Graphene has been synthesized by several methods that include exfoliation of graphite, electric arc discharge, epitaxial growth on electrically insulating surfaces, opening of carbon nanotubes, growth from metal-carbon melts, pyrolysis of sodium ethoxide, sonication of graphite, reduction of carbon dioxide, Chemical Vapor Deposition (CVD), and reduction of graphene oxide. The mechanical exfoliation is unable to produce large graphene sheets and also has low throughput. However, CVD can produce large areas of single layer graphene for mass production. The chemical or thermal reduction of graphene oxide is another mass production method that is most commonly employed due to its higher cost-effectiveness. It has also been reported that graphene synthesized by chemical redox reaction possess many structural defects that are highly beneficial for electrochemical applications.

A wide range of chemical modification and biomolecular binding strategies [3], have been developed for the induction of specific functional groups (such as carboxyl, hydroxyl, sulfonate, acid chloride and amine) on graphene and for binding the chemically-modified graphene to the biomolecules, respectively. Similarly, several methods have also been developed for preparing graphene-nanocomposites by conjugating graphene to nanomaterials, and/or polymers.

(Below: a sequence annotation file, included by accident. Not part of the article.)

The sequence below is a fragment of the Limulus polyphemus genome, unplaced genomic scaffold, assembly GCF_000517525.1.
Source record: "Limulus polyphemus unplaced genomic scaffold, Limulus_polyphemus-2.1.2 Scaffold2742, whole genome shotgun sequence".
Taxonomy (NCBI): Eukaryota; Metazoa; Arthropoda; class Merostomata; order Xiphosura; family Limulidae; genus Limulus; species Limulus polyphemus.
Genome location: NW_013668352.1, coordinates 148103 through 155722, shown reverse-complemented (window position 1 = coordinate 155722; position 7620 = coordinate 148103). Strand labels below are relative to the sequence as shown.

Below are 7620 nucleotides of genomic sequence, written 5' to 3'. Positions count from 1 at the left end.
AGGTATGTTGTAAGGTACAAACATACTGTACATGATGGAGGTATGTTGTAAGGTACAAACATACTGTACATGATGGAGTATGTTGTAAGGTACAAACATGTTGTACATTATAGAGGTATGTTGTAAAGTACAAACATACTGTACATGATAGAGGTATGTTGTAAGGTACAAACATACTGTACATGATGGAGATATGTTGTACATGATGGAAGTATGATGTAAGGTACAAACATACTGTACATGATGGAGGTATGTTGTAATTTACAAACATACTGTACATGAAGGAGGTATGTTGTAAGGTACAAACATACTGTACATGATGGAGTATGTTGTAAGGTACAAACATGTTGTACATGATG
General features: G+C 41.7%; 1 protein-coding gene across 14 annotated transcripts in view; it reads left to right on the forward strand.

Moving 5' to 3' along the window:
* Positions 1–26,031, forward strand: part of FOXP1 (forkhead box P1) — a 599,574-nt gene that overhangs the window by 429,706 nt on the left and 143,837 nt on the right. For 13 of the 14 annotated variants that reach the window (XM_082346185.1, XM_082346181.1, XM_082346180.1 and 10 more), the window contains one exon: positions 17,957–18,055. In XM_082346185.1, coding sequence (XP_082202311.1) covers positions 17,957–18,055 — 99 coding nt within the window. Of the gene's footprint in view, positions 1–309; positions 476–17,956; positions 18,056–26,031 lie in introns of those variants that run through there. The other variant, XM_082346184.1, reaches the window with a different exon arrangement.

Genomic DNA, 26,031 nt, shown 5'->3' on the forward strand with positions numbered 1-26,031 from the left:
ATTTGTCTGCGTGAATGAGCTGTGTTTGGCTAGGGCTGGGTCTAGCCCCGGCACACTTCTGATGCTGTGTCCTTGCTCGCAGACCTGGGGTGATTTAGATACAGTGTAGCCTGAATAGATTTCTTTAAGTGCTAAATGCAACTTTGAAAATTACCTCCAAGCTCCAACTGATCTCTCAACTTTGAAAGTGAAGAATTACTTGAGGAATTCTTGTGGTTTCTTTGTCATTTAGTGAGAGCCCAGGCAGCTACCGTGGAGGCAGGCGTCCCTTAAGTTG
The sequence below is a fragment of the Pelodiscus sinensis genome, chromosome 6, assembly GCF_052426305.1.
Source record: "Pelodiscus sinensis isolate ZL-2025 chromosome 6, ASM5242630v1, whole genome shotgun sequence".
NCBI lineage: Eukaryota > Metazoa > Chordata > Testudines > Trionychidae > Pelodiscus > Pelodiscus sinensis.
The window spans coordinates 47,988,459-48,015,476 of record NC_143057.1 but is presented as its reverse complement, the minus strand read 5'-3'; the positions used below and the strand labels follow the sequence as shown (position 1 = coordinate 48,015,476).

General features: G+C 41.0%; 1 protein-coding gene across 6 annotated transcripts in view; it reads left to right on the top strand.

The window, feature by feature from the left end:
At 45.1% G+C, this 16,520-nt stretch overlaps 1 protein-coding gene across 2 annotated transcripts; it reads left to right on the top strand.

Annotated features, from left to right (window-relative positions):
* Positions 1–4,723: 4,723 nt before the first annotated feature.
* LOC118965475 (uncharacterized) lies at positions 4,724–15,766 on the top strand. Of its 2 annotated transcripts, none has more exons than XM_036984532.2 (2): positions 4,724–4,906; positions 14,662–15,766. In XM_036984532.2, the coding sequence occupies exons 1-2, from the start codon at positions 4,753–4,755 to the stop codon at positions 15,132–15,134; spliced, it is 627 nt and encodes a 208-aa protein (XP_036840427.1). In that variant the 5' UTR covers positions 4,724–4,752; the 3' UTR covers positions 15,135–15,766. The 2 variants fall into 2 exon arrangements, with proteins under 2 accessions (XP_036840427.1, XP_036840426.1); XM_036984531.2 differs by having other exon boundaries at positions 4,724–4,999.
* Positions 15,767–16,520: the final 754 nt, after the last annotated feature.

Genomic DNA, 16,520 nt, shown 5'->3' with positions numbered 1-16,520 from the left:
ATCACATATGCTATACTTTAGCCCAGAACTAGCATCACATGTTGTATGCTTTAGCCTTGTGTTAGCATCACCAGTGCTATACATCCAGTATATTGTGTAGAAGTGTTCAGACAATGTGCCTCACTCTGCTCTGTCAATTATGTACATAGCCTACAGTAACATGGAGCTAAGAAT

Graphene has been widely used in biosensors and diagnostics [1,2], for the detection of a wide range of analytes such as glucose, glutamate, hydrogen peroxide, benzene, ethylbenzene, xylenes, cyclohexane, nicotinamide adenine dinucleotide, hemoglobin, cholesterol, protein biomarkers (alpha fetoprotein, carcinoembryonic antigen, prostate specific antigen, human epidermal growth factor receptor 2, epidermal growth factor receptor, immunoglobulin G (IgG) and IgE), saccharides, and cancer cells. It has immense potential for the development of electrochemical biosensors, based on the direct electron transfer between the enzyme and the electrode surface. Moreover, the graphene-functionalized electrodes have been demonstrated to have superior analytical performance, negligible interference from biological substances and drug metabolites, and excellent antifouling ability [4]. Graphene-based non-enzymatic electrodes have been used for the detection of ascorbic acid, uric acid, dopamine and hydrogen peroxide. Graphene-based nano-electronic devices have also been employed for DNA sensors (for detecting single- and double-stranded DNA, nucleobases and nucleotides), gas sensors (for detecting hydrogen, carbon monoxide, ammonia, chlorine, nitrogen dioxide, nitric oxide, oxygen, ethanol, water vapours, iodine, methane, hydrogen cyanide, trimethylamine and 2,4-dinitrotoluene), pH sensor, detection of environmental contaminants (paraxon, hydroquinone, catechol, hydrazine, heavy metal ions (Ag+, Cd2+, Ca2+ and Hg2+), methyl jasmonate and nitromethane), detection of pharmaceutical compounds (Rutin, paracetamol, 4-aminophenol and aloe-emodin), detection of bacteria (Escherichia coli), and development of Field-Effect Transistors (FET) (for the detection of DNA hybridization, negativelycharged bacteria and IgE). Graphene oxide has potential anti-bacterial properties that are currently being investigated for food-packaging to keep the foods fresher for extended periods of time.